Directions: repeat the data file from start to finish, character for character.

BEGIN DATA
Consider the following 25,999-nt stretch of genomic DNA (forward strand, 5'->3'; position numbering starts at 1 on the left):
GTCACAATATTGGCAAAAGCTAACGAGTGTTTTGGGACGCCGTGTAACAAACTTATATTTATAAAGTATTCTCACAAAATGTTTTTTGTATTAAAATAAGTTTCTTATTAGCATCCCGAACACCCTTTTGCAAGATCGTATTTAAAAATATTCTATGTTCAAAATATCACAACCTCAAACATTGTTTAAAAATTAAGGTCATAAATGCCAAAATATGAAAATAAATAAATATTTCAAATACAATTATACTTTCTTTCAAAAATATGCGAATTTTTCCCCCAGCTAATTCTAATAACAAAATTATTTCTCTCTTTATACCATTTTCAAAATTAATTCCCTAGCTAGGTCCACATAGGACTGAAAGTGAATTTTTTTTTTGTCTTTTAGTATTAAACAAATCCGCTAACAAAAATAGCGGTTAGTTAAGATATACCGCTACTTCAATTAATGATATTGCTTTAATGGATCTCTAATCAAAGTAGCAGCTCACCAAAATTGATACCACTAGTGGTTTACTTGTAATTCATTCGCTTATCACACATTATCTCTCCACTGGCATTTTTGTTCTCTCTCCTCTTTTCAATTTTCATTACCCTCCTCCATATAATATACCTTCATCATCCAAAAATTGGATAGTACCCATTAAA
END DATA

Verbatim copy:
Consider the following 25,999-nt stretch of genomic DNA (forward strand, 5'->3'; position numbering starts at 1 on the left):
GTCACAATATTGGCAAAAGCTAACGAGTGTTTTGGGACGCCGTGTAACAAACTTATATTTATAAAGTATTCTCACAAAATGTTTTTTGTATTAAAATAAGTTTCTTATTAGCATCCCGAACACCCTTTTGCAAGATCGTATTTAAAAATATTCTATGTTCAAAATATCACAACCTCAAACATTGTTTAAAAATTAAGGTCATAAATGCCAAAATATGAAAATAAATAAATATTTCAAATACAATTATACTTTCTTTCAAAAATATGCGAATTTTTCCCCCAGCTAATTCTAATAACAAAATTATTTCTCTCTTTATACCATTTTCAAAATTAATTCCCTAGCTAGGTCCACATAGGACTGAAAGTGAATTTTTTTTTTGTCTTTTAGTATTAAACAAATCCGCTAACAAAAATAGCGGTTAGTTAAGATATACCGCTACTTCAATTAATGATATTGCTTTAATGGATCTCTAATCAAAGTAGCAGCTCACCAAAATTGATACCACTAGTGGTTTACTTGTAATTCATTCGCTTATCACACATTATCTCTCCACTGGCATTTTTGTTCTCTCTCCTCTTTTCAATTTTCATTACCCTCCTCCATATAATATACCTTCATCATCCAAAAATTGGATAGTACCCATTAAA